MS. REBECCA SHEIR
For nearly a decade, the D.C. public schools have been somewhat out in the cold when it comes to meeting federal educational standards, specifically No Child Left Behind. Under that law, students are supposed to be 100 proficient in reading and math by 2014. But many schools aren't meeting those targets so the Obama Administration is offering waivers, which it says will allow districts to continue to make improvements while moving away from what it calls too much emphasis on a single, standardized test on a single day.
MS. REBECCA SHEIR
Now, D.C. is joining about 40 states that have either applied or said they will apply for the waiver. Education reporter Kavitha Cardoza has more on what this means for the city's schools and students.
MS. KAVITHA CARDOZA
Kealyne Elrahzari (sp?) is the assistant superintendent of elementary and secondary education for all D.C. public schools, both traditional and charter. She says she supports many aspects of No Child Left Behind.
MS. KEALYNE ELRAHZARI
Looking at accountability in a systemic way, looking at how separate groups are performing. Whether it's by ethnicity or race or gender and then holding schools accountable, holding school districts accountable for how we support our schools to show that student learning is taking place.
Which echoes the Obama Administration's call to move beyond what it calls bubble tests and dumb-down standards. She says the problem with the law is it only focuses on whether a school has made the target or not and the bar is continually being raised.
It applied a standard that was uniform to all schools and didn't take into account the uniqueness of each of the schools or other contributions that are taking place at the school that get at how a school is performing such as how many of our students are taking advanced course, how many of our teachers are rated highly effective, what is our truancy rate.
Elrahzari says an overwhelming number of schools in D.C. are in some form of mandatory improvement. Last year, approximately 70 to 74 percent of elementary and high school students were supposed to hit reading and math targets.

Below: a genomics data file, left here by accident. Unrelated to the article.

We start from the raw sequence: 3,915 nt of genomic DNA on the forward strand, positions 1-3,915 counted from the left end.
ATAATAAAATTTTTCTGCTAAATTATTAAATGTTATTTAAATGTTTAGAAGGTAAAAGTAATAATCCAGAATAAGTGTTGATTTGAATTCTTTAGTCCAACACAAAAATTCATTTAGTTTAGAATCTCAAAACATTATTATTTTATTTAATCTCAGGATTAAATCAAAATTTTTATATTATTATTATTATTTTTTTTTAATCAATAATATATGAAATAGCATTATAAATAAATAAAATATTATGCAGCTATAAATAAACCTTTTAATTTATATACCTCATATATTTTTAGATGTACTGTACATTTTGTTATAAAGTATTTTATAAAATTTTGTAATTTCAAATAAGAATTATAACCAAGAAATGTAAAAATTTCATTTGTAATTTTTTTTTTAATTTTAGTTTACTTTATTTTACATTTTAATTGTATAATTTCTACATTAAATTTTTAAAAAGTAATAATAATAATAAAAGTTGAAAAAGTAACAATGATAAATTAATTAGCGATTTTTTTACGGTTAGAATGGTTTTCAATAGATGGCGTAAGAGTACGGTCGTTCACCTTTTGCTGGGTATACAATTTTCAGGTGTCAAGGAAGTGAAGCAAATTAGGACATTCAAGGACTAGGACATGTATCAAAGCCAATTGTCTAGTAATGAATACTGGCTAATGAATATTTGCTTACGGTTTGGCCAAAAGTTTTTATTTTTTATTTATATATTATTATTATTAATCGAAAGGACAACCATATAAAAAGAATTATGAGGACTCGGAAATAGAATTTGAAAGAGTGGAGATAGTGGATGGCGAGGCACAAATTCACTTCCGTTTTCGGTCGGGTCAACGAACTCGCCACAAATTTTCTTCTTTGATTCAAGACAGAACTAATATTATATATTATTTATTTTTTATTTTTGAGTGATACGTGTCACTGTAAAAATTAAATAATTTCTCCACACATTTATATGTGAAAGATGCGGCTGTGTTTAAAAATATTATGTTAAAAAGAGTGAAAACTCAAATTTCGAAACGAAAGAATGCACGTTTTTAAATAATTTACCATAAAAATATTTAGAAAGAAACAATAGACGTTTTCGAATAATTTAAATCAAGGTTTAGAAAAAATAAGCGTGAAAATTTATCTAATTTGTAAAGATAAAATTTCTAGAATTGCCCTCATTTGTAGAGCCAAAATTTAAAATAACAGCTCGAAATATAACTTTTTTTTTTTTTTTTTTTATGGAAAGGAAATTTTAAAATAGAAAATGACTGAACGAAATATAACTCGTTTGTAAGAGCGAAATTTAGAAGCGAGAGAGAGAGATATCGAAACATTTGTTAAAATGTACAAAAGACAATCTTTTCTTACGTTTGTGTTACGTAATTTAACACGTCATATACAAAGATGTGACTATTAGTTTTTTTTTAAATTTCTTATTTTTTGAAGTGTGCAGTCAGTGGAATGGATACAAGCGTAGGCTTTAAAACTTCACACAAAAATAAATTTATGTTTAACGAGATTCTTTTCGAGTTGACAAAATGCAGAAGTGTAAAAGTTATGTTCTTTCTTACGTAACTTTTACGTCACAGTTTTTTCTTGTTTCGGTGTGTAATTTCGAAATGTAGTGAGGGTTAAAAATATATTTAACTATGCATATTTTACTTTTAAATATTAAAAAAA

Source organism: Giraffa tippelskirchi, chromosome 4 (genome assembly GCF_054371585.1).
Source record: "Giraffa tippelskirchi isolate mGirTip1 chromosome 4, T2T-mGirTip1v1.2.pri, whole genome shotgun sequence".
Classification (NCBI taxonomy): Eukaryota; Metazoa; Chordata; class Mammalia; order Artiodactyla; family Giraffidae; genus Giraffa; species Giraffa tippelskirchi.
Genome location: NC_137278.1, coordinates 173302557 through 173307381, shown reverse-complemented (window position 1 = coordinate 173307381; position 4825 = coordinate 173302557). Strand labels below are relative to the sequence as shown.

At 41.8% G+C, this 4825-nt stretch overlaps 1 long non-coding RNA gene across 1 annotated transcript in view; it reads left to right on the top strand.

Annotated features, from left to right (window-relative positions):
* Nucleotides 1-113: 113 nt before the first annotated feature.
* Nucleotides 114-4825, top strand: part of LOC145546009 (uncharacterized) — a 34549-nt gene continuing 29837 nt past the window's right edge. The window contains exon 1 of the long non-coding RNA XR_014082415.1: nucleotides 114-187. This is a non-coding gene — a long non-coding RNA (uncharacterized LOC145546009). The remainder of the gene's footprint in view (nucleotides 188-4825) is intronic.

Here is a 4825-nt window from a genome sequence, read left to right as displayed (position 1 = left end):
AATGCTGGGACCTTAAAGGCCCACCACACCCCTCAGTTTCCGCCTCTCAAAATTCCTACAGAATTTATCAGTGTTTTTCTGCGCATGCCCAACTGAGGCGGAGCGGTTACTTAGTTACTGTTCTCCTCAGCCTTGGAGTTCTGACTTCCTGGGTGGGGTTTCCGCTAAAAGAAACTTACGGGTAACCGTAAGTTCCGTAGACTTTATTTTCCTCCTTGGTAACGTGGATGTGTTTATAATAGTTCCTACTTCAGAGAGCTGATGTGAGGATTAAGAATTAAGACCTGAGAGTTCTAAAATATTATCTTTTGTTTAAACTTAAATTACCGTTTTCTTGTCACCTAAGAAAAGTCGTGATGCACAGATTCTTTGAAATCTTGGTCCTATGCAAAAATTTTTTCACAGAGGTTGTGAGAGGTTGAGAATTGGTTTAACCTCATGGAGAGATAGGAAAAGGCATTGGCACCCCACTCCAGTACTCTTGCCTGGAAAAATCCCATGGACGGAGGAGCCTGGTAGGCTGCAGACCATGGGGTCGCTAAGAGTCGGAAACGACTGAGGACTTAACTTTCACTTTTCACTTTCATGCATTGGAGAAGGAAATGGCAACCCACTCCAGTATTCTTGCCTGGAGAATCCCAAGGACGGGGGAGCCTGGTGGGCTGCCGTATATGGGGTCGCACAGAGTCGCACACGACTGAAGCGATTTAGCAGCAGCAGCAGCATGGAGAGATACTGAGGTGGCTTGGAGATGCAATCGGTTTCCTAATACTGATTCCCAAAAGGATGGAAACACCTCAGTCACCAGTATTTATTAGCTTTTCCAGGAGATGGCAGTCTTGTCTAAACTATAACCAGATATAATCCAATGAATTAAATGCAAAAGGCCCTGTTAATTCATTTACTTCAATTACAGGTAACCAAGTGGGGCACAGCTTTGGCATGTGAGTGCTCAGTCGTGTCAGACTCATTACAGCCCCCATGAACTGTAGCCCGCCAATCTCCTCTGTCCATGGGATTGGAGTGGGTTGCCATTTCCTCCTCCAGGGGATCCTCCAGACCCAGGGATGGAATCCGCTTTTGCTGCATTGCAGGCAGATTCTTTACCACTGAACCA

Out of the 187 schools that were assessed under the D.C. CAS, only 25 of those schools made adequate yearly progress in both subjects.
But she says if D.C. is allowed to opt out of certain provisions of No Child Left Behind, it will allow schools to measure effectiveness beyond just two or three benchmarks. The District has already begun implementing what's called the common core curriculum, rigorous expectations for what students should learn every year from kindergarten through high school. Approximately 40 states will follow the same standards, which were created to get students ready for college or a career when they graduated. Elrahzari says D.C.'s application will also look at other measures, such as how many students are ready for kindergarten, how many take remedial college courses and how many take the SAT's.
We're looking at our students attending school, are they returning to the same school and on the special populations sections we want to look at how our English language learners learning English. Are they on track to learn that and for special education we're looking to see how many of those special education students take the D.C. CAS versus the alternative assessment.
Critics have said allowing states to pursue different targets will create a jumble, making it impossible to compare them and the Alliance for Excellent Education and Advocacy Group says some states give too little weight to certain measures, such as whether students are graduating. For example, in Kentucky and New Mexico, graduation rates only count for approximately 15 percent of the accountability system. D.C.'s waiver application isn't yet complete, but Elrahzari says moving away from No Child Left Behind as its written now is good for D.C.
As a former teacher and school district administration, it can be disheartening when you show so much progress and you've made such significant gains despite the circumstances and you don't get credit for that because there's a target that has to be met and nothing else is considered.
D.C.'s application is due February 21st and once it's done, school officials will spend the rest of the winter months hoping the request is approved. Final word is expected back from the Obama Administration by the summer. I'm Kavitha Cardoza.
What's your opinion, is D.C.'s pursuit of a "No Child Left Behind" waiver a good move? You can find us on facebook, at facebook.com/metroconnection.org or send an email to firstname.lastname@example.org.
After the break, a bittersweet reunion as members of the military come home from war.
UNIDENTIFIED MAN 1
When I left, he was a toddler and came back, he was a boy.
It's just ahead on "Metro Connection," here on WAMU 88.5.
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